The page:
And yet it is precisely these schools that have the most to gain from overhauling their approaches to assessment; by reducing tracking and marking and written feedback, not increasing it. Unfortunately schools are often being told the opposite: ramp it up, measure more and more often, track everything that moves.

With apparently little choice, headteachers wearily resign themselves to the drudgery, and often, quite understandably, rail against anyone that suggests a different path. I've been told numerous times "it's all very well for you, but you try being in this position". They are under intense scrutiny by people who think the way to improve outcomes is not to improve the curriculum, and teaching and learning, but to collect more data and increase workload. Clearly many of the processes put in place in the name of school improvement are having the opposite effect. 

Schools need to be brave. They need to be willing to make necessary changes but they also need reassurances that changes are justified, supported, and will not backfire when an inspector calls. To that end, I've compiled a list of key statements that schools can use to support (and defend) their position as they seek to build a more meaningful, and less onerous, approach to assessment. And there is plenty out there to arm themselves with.

  • We do not expect to see 6 week tracking of pupil progress and vast elaborate spreadsheets. What I want school leaders to discuss with our inspectors is what they expect pupils to know by certain points in their life, and how they know they know it. And crucially, what the school does when it finds out they don’t! These conversations are much more constructive than inventing byzantine number systems which, let’s be honest, can often be meaningless.
  • Nor do I believe there is merit in trying to look at every individual sub-group of pupils at the school level. It is very important that we monitor the progress of under-performing pupil groups. But often this is best done at a national level, or possibly even a MAT or local authority level, where meaningful trends may be identifiable, rather than at school level where apparent differences are often likely to be statistical noise.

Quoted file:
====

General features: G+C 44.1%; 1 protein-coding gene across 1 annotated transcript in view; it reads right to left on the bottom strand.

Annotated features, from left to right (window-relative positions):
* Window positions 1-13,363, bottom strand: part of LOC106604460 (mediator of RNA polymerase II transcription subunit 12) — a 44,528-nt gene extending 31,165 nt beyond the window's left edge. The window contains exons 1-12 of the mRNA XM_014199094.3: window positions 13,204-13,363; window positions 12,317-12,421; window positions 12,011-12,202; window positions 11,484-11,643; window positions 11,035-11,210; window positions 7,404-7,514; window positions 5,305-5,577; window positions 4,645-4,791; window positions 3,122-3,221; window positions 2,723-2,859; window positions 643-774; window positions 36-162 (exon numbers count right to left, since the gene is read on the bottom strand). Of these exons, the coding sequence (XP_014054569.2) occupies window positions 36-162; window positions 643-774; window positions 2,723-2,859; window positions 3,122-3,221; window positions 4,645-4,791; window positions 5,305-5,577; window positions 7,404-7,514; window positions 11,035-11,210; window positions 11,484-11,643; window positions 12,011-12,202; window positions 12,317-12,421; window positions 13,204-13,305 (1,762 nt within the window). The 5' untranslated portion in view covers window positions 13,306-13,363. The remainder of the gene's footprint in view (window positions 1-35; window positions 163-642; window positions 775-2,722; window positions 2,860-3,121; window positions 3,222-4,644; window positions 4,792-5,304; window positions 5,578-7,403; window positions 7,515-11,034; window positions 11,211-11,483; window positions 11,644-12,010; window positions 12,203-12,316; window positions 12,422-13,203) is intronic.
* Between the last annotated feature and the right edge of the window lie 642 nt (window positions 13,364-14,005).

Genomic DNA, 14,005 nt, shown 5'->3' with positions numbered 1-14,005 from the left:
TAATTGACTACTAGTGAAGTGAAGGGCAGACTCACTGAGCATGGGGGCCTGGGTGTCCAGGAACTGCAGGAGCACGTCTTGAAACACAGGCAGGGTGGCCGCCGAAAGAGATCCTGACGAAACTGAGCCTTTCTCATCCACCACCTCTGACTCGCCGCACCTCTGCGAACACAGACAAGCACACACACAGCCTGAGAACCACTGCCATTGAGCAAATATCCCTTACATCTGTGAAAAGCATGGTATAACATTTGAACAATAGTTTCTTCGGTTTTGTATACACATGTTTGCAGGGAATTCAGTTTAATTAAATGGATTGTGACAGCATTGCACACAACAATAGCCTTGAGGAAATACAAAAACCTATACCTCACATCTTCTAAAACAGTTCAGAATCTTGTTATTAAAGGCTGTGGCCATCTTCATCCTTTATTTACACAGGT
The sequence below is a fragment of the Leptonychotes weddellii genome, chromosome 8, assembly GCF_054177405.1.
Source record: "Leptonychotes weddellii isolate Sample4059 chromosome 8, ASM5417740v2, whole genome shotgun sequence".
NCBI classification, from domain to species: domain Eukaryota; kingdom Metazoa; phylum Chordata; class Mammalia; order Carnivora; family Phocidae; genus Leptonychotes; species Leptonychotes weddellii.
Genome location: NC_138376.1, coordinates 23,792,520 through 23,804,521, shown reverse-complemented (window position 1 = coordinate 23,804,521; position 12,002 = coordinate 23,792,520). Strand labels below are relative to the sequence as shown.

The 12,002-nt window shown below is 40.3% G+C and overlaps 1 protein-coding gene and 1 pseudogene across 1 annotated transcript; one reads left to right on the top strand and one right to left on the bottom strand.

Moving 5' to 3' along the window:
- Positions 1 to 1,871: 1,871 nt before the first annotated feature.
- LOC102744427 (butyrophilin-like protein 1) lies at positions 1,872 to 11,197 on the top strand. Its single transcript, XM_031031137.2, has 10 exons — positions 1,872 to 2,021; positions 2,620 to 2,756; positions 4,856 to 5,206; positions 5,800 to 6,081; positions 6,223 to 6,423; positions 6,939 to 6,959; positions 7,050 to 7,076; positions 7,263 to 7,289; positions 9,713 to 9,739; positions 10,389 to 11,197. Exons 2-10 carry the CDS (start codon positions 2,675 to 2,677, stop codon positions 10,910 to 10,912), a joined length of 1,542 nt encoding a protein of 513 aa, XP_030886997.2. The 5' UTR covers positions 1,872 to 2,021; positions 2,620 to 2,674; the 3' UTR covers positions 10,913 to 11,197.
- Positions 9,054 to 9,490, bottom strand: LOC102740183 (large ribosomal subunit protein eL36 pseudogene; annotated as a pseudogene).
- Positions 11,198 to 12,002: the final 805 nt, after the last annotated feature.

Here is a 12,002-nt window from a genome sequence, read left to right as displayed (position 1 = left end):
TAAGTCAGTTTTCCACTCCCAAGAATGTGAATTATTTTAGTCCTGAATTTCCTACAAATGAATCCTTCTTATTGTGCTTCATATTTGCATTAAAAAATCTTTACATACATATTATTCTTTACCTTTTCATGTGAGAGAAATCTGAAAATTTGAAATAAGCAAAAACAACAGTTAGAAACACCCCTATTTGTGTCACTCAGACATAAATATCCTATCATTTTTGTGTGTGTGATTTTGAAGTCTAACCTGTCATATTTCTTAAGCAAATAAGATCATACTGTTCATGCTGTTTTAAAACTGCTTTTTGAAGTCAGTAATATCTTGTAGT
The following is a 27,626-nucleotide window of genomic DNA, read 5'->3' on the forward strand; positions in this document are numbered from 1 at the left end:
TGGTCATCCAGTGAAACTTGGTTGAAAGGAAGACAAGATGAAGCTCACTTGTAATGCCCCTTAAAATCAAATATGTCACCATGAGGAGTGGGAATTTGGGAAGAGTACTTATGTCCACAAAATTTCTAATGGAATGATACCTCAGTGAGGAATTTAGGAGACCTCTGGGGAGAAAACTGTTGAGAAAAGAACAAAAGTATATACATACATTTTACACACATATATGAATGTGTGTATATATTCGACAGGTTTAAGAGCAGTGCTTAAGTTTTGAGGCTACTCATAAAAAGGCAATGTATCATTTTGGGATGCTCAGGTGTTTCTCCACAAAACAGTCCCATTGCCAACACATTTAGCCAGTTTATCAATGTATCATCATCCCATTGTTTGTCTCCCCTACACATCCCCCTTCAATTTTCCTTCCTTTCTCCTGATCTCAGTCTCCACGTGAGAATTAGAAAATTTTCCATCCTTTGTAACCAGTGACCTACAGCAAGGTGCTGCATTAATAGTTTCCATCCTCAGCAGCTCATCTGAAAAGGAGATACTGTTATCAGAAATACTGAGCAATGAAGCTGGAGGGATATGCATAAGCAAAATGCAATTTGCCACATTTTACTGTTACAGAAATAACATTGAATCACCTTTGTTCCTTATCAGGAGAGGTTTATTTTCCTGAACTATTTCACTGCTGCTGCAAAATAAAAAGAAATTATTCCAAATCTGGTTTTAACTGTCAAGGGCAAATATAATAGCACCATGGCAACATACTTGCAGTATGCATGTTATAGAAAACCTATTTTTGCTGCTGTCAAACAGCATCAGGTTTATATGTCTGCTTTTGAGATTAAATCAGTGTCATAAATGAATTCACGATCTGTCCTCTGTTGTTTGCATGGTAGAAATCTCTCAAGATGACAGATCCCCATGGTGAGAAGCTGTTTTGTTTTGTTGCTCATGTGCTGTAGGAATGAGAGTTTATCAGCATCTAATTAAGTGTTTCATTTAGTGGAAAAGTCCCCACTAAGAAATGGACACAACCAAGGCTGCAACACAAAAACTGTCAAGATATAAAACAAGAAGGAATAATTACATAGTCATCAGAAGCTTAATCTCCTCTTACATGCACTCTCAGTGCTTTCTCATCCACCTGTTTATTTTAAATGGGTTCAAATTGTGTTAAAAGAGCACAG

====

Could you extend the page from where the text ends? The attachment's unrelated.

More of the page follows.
• Ofsted does not expect performance and pupil-tracking information to be presented in a particular format. Such information should be provided to inspectors in the format that the school would ordinarily use to monitor the progress of pupils in that school.
  • Inspectors will use lesson observations, pupils’ work, discussions with teachers and pupils and school records to judge the effectiveness of assessment and whether it is having an impact on pupils’ learning. They don’t need to see vast amounts of data, spreadsheets, charts or graphs. Nor are the looking for any specific frequency or type or volume of marking or feedback.
  • I want teachers to spend their working hours doing what’s right for children and reduce the amount of time spent on unnecessary tasks. Damian Hinds, Secretary of State for Education 
  • If the impact on pupil progress doesn’t match the hours spent then stop it! Amanda Spielman, HM Chief Inspector, Ofsted 
  • The origins of the audit culture are complex but we do know there’s no proven link between some time consuming tasks around planning, marking and data drops, and improved outcomes for pupils. Professor Becky Allen, UCL
  • No inspector should be asking for these things, and nobody else should be telling you that this is what inspectors will be looking for. Sean Harford, National Director of Education, Ofsted
  • I want you to know you do have the backing to stop doing the things that aren’t helping chidren to do better. Damian Hinds, Secretary of State for Education 
  • Ofsted does not expect any prediction by schools of a progress score, as they are aware that this information will not be possible to produce due to the way progress measures at both KS2 and KS4 are calculated. Inspectors should understand from all training and recent updates that there is no national expectation of any particular amount of progress from any starting point.